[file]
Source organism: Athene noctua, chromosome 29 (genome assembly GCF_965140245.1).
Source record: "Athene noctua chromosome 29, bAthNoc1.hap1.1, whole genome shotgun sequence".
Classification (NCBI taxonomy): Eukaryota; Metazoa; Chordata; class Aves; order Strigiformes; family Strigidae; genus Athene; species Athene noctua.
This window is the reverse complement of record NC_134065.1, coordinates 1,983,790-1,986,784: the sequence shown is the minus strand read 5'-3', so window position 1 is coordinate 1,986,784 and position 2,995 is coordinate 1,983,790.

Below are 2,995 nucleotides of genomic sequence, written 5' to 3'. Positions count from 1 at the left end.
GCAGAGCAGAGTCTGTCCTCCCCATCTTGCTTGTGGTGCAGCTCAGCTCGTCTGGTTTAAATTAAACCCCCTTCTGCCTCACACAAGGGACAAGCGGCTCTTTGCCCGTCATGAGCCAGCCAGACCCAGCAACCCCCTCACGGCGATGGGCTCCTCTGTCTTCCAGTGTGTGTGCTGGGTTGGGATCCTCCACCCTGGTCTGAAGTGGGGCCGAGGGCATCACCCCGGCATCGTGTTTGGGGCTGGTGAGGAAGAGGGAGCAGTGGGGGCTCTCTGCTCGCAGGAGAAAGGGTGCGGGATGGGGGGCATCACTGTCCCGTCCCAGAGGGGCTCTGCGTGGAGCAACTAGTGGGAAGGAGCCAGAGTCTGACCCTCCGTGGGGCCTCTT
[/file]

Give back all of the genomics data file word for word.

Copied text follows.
Source organism: Athene noctua, chromosome 29 (genome assembly GCF_965140245.1).
Source record: "Athene noctua chromosome 29, bAthNoc1.hap1.1, whole genome shotgun sequence".
Classification (NCBI taxonomy): Eukaryota; Metazoa; Chordata; class Aves; order Strigiformes; family Strigidae; genus Athene; species Athene noctua.
This window is the reverse complement of record NC_134065.1, coordinates 1,983,790-1,986,784: the sequence shown is the minus strand read 5'-3', so window position 1 is coordinate 1,986,784 and position 2,995 is coordinate 1,983,790.

Below are 2,995 nucleotides of genomic sequence, written 5' to 3'. Positions count from 1 at the left end.
GCAGAGCAGAGTCTGTCCTCCCCATCTTGCTTGTGGTGCAGCTCAGCTCGTCTGGTTTAAATTAAACCCCCTTCTGCCTCACACAAGGGACAAGCGGCTCTTTGCCCGTCATGAGCCAGCCAGACCCAGCAACCCCCTCACGGCGATGGGCTCCTCTGTCTTCCAGTGTGTGTGCTGGGTTGGGATCCTCCACCCTGGTCTGAAGTGGGGCCGAGGGCATCACCCCGGCATCGTGTTTGGGGCTGGTGAGGAAGAGGGAGCAGTGGGGGCTCTCTGCTCGCAGGAGAAAGGGTGCGGGATGGGGGGCATCACTGTCCCGTCCCAGAGGGGCTCTGCGTGGAGCAACTAGTGGGAAGGAGCCAGAGTCTGACCCTCCGTGGGGCCTCTT